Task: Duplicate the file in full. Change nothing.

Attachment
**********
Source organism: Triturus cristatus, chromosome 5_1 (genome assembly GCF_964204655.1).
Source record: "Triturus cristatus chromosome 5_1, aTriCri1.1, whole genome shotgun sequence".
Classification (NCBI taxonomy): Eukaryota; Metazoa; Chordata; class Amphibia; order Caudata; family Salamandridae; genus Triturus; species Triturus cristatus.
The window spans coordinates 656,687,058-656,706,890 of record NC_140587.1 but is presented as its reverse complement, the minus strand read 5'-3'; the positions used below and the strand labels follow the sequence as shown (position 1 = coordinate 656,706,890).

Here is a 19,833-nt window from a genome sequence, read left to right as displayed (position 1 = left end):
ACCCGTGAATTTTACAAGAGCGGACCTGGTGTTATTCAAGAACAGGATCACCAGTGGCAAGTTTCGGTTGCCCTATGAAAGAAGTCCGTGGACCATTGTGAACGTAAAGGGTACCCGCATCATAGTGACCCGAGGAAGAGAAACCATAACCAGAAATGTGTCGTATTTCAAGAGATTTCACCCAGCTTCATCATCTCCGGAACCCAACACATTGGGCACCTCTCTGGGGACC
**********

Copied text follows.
Source organism: Triturus cristatus, chromosome 5_1 (genome assembly GCF_964204655.1).
Source record: "Triturus cristatus chromosome 5_1, aTriCri1.1, whole genome shotgun sequence".
Classification (NCBI taxonomy): Eukaryota; Metazoa; Chordata; class Amphibia; order Caudata; family Salamandridae; genus Triturus; species Triturus cristatus.
The window spans coordinates 656,687,058-656,706,890 of record NC_140587.1 but is presented as its reverse complement, the minus strand read 5'-3'; the positions used below and the strand labels follow the sequence as shown (position 1 = coordinate 656,706,890).

Here is a 19,833-nt window from a genome sequence, read left to right as displayed (position 1 = left end):
ACCCGTGAATTTTACAAGAGCGGACCTGGTGTTATTCAAGAACAGGATCACCAGTGGCAAGTTTCGGTTGCCCTATGAAAGAAGTCCGTGGACCATTGTGAACGTAAAGGGTACCCGCATCATAGTGACCCGAGGAAGAGAAACCATAACCAGAAATGTGTCGTATTTCAAGAGATTTCACCCAGCTTCATCATCTCCGGAACCCAACACATTGGGCACCTCTCTGGGGACC